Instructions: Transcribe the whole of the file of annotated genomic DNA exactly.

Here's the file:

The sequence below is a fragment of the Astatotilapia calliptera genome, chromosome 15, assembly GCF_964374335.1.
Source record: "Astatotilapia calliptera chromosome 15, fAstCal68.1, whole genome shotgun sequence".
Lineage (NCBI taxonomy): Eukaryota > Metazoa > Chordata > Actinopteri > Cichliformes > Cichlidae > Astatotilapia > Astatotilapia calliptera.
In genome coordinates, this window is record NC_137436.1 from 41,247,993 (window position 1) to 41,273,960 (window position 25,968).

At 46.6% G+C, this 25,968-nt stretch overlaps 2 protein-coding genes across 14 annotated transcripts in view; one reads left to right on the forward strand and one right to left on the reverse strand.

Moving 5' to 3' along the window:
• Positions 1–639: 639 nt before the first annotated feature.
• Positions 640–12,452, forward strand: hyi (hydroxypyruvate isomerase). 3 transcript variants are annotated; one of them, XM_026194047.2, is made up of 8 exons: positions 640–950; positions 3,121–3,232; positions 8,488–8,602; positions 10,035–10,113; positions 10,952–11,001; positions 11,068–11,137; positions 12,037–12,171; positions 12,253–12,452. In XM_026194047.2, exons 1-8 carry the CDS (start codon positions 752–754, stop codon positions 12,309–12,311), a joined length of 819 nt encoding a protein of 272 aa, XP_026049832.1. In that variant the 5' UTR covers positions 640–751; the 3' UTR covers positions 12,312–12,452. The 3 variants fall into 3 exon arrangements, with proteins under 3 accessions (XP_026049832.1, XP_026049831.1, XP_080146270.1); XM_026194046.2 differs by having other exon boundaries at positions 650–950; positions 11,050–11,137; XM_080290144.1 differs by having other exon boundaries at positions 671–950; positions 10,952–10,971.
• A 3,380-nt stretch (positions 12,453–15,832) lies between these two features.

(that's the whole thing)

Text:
The sequence below is a fragment of the Astatotilapia calliptera genome, chromosome 15, assembly GCF_964374335.1.
Source record: "Astatotilapia calliptera chromosome 15, fAstCal68.1, whole genome shotgun sequence".
Lineage (NCBI taxonomy): Eukaryota > Metazoa > Chordata > Actinopteri > Cichliformes > Cichlidae > Astatotilapia > Astatotilapia calliptera.
In genome coordinates, this window is record NC_137436.1 from 41,247,993 (window position 1) to 41,273,960 (window position 25,968).

At 46.6% G+C, this 25,968-nt stretch overlaps 2 protein-coding genes across 14 annotated transcripts in view; one reads left to right on the forward strand and one right to left on the reverse strand.

Moving 5' to 3' along the window:
• Positions 1–639: 639 nt before the first annotated feature.
• Positions 640–12,452, forward strand: hyi (hydroxypyruvate isomerase). 3 transcript variants are annotated; one of them, XM_026194047.2, is made up of 8 exons: positions 640–950; positions 3,121–3,232; positions 8,488–8,602; positions 10,035–10,113; positions 10,952–11,001; positions 11,068–11,137; positions 12,037–12,171; positions 12,253–12,452. In XM_026194047.2, exons 1-8 carry the CDS (start codon positions 752–754, stop codon positions 12,309–12,311), a joined length of 819 nt encoding a protein of 272 aa, XP_026049832.1. In that variant the 5' UTR covers positions 640–751; the 3' UTR covers positions 12,312–12,452. The 3 variants fall into 3 exon arrangements, with proteins under 3 accessions (XP_026049832.1, XP_026049831.1, XP_080146270.1); XM_026194046.2 differs by having other exon boundaries at positions 650–950; positions 11,050–11,137; XM_080290144.1 differs by having other exon boundaries at positions 671–950; positions 10,952–10,971.
• A 3,380-nt stretch (positions 12,453–15,832) lies between these two features.